Featured Items Ritchie Christian Media

April 2005

From the editor: Character Studies in the Assembly (2)
J Grant

Jacob’s Gift to the Ruler of all Egypt (4)
T Ratcliffe

Poetry: The Burial
Ian Campbell

Follow Me (6)
M Wilkie

Book Review

Words from the Cross (4)
C Jones

Question Box

The Call to Serve
W Hoste

Be not ignorant (2)
R Catchpole

Notebook: A Chronology of the life of the Apostle Paul
J Grant

The First Epistle of John (11)
S Whitmore

Abimelech the Ambitious
J Gibson

Whose faith follow: Hawthorne Baillie (Called home 1964)
J G Hutchinson

With Christ

The Lord’s Work & Workers


Book Review

Emily Gosse, A Life of Faith and Works by Robert Boyd; published by Olivet Books; price £8.95. Available from John Ritchie Ltd.

The fly-leaf of Emily Gosse, A Life of Faith and Works describes her as "a truly remarkable Christian lady". Like many a godly sister she is best known among subsequent generations as the wife of a prominent man or the mother of a well-known son. She was both. Her husband was a renowned scientist and earnest Christian. Her son sadly appears to have turned his back on his mother and father’s faith. He too was an accomplished scholar and for some ten years librarian of the House of Lords. Emily Gosse however was a woman of worth as the day will declare.

Emily Gosse did not marry until she was 42 and died at only 50 years of age. Yet in that short life and amid social restrictions, she shone brightly and worked assiduously in writing Gospel tracts and devotional poetry, and in tract distribution and personal witness. The author notes her tracts emphasised "sin, guilt, death and eternity". He notes too how fruitful she was in witness, and writes of a period when within a few weeks she led three young persons to Christ, and of how her tracts were used.

In common with many of that day she was interested in prophecy. The author portrays her as easily influenced in that she had initially followed the teaching of Elliot that "the major part of Revelation had already been fulfilled", then swayed by Newton, then Darby but eventually turning back to Elliot’s teaching.

Only 65 of the 252 pages of Emily Gosse, A Life of Faith and Works relate the biography of Emily Gosse. The remainder is given to excerpts from her writings, mostly from her poetry. The fly-leaf notes that all her published poetry is included in this volume. As indicated above most of the poetry is devotional and offers some further insights into the yearnings of an effective witness to One whom she was not ashamed to call her Saviour.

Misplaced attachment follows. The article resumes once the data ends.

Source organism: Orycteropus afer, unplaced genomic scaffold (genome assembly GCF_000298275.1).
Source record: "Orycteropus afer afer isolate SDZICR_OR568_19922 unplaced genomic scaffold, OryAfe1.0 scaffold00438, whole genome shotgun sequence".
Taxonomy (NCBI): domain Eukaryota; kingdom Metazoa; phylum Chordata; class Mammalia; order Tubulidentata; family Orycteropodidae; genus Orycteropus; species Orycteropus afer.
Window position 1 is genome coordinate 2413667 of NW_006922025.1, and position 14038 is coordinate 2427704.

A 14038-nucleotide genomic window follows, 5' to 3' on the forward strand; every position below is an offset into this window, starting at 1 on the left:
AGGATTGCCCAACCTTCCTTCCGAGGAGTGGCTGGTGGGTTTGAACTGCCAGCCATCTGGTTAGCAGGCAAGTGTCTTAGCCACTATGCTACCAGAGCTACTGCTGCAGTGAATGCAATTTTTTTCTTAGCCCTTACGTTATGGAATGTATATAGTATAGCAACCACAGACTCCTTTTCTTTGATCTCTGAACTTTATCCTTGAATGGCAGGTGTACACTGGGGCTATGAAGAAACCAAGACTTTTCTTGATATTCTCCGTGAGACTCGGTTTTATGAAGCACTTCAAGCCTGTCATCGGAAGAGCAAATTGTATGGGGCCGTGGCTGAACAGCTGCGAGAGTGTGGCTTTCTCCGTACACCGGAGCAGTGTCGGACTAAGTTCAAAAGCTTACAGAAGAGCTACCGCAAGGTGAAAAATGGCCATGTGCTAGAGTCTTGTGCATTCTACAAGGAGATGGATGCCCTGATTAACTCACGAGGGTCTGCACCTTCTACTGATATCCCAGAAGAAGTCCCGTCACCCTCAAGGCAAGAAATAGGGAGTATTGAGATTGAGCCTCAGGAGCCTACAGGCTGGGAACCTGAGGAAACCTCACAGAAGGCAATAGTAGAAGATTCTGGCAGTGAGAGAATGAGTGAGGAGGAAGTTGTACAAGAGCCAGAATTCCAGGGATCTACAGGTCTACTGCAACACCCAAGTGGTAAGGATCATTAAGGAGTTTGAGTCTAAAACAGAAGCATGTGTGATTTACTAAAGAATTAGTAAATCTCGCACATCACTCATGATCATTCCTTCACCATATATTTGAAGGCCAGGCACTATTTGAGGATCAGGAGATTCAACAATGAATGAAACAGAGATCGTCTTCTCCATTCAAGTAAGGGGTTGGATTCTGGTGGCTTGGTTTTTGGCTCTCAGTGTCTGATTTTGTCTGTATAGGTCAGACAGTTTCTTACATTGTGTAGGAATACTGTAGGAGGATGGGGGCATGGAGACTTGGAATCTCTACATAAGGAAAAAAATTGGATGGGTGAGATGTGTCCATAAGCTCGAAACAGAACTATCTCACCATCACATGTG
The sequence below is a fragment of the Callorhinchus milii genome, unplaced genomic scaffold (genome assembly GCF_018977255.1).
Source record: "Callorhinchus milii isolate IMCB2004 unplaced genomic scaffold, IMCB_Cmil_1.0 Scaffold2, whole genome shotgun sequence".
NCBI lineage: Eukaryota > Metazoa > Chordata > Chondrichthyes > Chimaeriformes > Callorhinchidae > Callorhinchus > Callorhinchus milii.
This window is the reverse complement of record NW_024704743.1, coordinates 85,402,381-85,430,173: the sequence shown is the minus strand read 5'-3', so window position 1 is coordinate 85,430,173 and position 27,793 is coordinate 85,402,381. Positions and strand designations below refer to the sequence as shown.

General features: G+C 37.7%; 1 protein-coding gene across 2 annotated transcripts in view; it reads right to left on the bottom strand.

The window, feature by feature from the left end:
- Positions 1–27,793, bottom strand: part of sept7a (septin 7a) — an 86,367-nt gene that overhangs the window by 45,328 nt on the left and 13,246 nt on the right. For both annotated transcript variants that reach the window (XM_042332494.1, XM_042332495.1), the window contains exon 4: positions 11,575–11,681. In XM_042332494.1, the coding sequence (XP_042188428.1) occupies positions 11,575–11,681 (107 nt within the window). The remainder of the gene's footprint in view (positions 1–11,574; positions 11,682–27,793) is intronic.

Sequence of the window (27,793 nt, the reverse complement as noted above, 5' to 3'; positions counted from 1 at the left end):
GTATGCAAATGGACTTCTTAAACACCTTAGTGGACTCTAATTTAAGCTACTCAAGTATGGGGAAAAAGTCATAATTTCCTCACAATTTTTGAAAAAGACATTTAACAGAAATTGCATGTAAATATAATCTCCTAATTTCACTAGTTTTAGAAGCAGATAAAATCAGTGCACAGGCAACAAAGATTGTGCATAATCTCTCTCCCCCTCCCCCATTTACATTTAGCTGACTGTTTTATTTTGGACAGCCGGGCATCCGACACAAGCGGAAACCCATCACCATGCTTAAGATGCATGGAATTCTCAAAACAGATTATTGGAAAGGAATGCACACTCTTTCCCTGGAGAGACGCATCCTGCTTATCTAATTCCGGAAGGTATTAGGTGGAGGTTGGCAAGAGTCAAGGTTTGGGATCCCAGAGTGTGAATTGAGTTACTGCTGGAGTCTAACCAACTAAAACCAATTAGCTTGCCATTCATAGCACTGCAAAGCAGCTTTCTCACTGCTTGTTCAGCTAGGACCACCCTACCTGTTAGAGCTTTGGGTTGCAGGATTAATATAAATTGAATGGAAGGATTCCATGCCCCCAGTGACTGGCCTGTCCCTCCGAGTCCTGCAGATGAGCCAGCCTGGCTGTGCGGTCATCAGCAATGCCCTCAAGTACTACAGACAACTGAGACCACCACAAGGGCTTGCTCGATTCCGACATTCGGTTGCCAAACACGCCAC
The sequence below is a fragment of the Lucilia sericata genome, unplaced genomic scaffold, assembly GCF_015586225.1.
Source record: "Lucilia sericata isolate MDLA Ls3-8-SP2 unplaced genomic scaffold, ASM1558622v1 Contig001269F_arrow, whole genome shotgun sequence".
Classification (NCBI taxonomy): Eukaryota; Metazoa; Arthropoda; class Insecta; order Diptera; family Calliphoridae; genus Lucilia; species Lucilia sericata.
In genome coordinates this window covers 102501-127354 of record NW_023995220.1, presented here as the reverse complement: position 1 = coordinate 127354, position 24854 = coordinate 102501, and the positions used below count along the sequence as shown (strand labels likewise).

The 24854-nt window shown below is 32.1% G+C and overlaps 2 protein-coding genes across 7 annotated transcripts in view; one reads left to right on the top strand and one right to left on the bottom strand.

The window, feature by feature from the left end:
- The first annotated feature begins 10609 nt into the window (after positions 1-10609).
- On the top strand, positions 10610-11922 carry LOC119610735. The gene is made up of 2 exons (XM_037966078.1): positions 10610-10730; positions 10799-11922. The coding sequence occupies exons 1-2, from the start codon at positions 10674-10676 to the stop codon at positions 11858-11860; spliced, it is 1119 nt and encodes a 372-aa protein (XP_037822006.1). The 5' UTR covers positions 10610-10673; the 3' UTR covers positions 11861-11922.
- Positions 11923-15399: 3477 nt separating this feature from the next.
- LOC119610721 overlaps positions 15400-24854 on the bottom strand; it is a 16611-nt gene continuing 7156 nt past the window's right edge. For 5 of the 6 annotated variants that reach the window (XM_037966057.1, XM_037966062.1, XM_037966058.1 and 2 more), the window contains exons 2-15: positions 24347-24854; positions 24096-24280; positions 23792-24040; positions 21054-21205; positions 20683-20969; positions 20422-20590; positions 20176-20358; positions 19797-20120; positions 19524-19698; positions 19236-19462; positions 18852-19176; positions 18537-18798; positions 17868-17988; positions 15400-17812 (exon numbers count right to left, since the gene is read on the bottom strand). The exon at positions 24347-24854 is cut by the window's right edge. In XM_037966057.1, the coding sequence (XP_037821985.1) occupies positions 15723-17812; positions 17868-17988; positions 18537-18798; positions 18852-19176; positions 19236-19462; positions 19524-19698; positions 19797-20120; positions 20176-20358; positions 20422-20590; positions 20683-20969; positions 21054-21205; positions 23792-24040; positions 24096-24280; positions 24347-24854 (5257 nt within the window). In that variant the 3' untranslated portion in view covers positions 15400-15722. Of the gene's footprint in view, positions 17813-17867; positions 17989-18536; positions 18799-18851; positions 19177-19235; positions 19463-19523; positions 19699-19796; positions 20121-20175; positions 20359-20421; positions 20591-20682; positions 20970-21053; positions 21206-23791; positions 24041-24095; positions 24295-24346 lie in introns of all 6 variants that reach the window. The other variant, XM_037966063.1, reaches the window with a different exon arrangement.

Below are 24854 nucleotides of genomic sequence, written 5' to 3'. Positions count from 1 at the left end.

The biography of Emily Gosse is worthy of a wide readership. Many will also value her poetry.


The Preacher and His Preaching, by A P Gibbs; published by Walterick Publishers; price £11.95. Available from John Ritchie Ltd.

The Preacher and His Preaching was first published in 1939 and by the time of the author’s homecall had run to five editions. This present edition updates helpfully the Fifth Edition, carefully acknowledging where changes made are not those of the author. This 416 page publication contains 17 pages indexing both Scriptures cited and Subjects. The Scripture index is very helpful, more helpful than the Subject index which is devoted in the main to writers cited.

A P Gibbs was clearly a man of immense energy. That energy was not dissipated through lack of systematic organization. His portrayal of a preacher would appear to reflect himself to a large extent. He "never married, considering himself a eunuch of the kingdom of God", the flyleaf observes. His portrayal of the personal features of the preacher reflects that degree of commitment. He sees the personal and moral qualities of the preacher as a necessary qualification for preaching. He also stresses the importance of the preacher organizing his resources systematically, whether these be notes or books. Writing before computers were found in most households, he outlines how to catalogue and retrieve resources.

The author devotes 120 pages of The Preacher and His Preaching to sermon construction. He offers a variety of approaches, illustrating richly from his own experience and that of others. What is evident in reading the book is that Gibbs himself was a pawky preacher. He illustrates from the farmer chasing the rat the results of the preacher chasing distracting themes and so ruining his teaching as much as farmer and horse did the young corn. Other asides will remain with the reader. He will recall that every believer should be a DD, not a doctor of divinity but a "distinguisher of differences" (Phil 1.10, margin) – a point he makes in the context of dispensational truth.

The Preacher and His Preaching does not range over the doctrines the preacher should preach, but does place great demands on those who aspire to teach. All preachers would find much to consider in The Preacher and His Preaching.



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